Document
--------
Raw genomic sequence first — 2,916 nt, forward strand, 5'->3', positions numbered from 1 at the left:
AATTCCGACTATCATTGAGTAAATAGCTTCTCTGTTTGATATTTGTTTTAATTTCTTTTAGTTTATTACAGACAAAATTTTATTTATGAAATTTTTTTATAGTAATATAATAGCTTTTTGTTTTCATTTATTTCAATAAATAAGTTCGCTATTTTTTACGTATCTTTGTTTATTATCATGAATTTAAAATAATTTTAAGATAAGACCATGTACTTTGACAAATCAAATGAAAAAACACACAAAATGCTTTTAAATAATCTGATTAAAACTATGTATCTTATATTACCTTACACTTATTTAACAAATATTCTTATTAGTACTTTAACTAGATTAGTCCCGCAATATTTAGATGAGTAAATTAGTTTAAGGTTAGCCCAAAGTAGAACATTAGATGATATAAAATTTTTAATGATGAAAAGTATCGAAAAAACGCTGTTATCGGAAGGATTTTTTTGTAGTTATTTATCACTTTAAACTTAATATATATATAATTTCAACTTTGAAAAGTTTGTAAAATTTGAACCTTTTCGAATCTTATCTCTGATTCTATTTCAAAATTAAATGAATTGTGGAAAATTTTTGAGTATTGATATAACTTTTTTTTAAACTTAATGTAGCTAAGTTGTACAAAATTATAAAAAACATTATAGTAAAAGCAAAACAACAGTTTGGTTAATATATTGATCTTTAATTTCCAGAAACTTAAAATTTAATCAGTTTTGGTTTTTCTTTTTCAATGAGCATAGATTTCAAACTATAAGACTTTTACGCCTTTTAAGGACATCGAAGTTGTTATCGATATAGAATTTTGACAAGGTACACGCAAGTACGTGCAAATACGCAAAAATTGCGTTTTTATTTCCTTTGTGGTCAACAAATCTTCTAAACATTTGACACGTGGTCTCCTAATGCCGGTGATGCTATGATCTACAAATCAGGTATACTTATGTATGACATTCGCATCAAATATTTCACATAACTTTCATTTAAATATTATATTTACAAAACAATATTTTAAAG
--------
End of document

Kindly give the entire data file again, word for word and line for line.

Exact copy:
Raw genomic sequence first — 2,916 nt, forward strand, 5'->3', positions numbered from 1 at the left:
AATTCCGACTATCATTGAGTAAATAGCTTCTCTGTTTGATATTTGTTTTAATTTCTTTTAGTTTATTACAGACAAAATTTTATTTATGAAATTTTTTTATAGTAATATAATAGCTTTTTGTTTTCATTTATTTCAATAAATAAGTTCGCTATTTTTTACGTATCTTTGTTTATTATCATGAATTTAAAATAATTTTAAGATAAGACCATGTACTTTGACAAATCAAATGAAAAAACACACAAAATGCTTTTAAATAATCTGATTAAAACTATGTATCTTATATTACCTTACACTTATTTAACAAATATTCTTATTAGTACTTTAACTAGATTAGTCCCGCAATATTTAGATGAGTAAATTAGTTTAAGGTTAGCCCAAAGTAGAACATTAGATGATATAAAATTTTTAATGATGAAAAGTATCGAAAAAACGCTGTTATCGGAAGGATTTTTTTGTAGTTATTTATCACTTTAAACTTAATATATATATAATTTCAACTTTGAAAAGTTTGTAAAATTTGAACCTTTTCGAATCTTATCTCTGATTCTATTTCAAAATTAAATGAATTGTGGAAAATTTTTGAGTATTGATATAACTTTTTTTTAAACTTAATGTAGCTAAGTTGTACAAAATTATAAAAAACATTATAGTAAAAGCAAAACAACAGTTTGGTTAATATATTGATCTTTAATTTCCAGAAACTTAAAATTTAATCAGTTTTGGTTTTTCTTTTTCAATGAGCATAGATTTCAAACTATAAGACTTTTACGCCTTTTAAGGACATCGAAGTTGTTATCGATATAGAATTTTGACAAGGTACACGCAAGTACGTGCAAATACGCAAAAATTGCGTTTTTATTTCCTTTGTGGTCAACAAATCTTCTAAACATTTGACACGTGGTCTCCTAATGCCGGTGATGCTATGATCTACAAATCAGGTATACTTATGTATGACATTCGCATCAAATATTTCACATAACTTTCATTTAAATATTATATTTACAAAACAATATTTTAAAG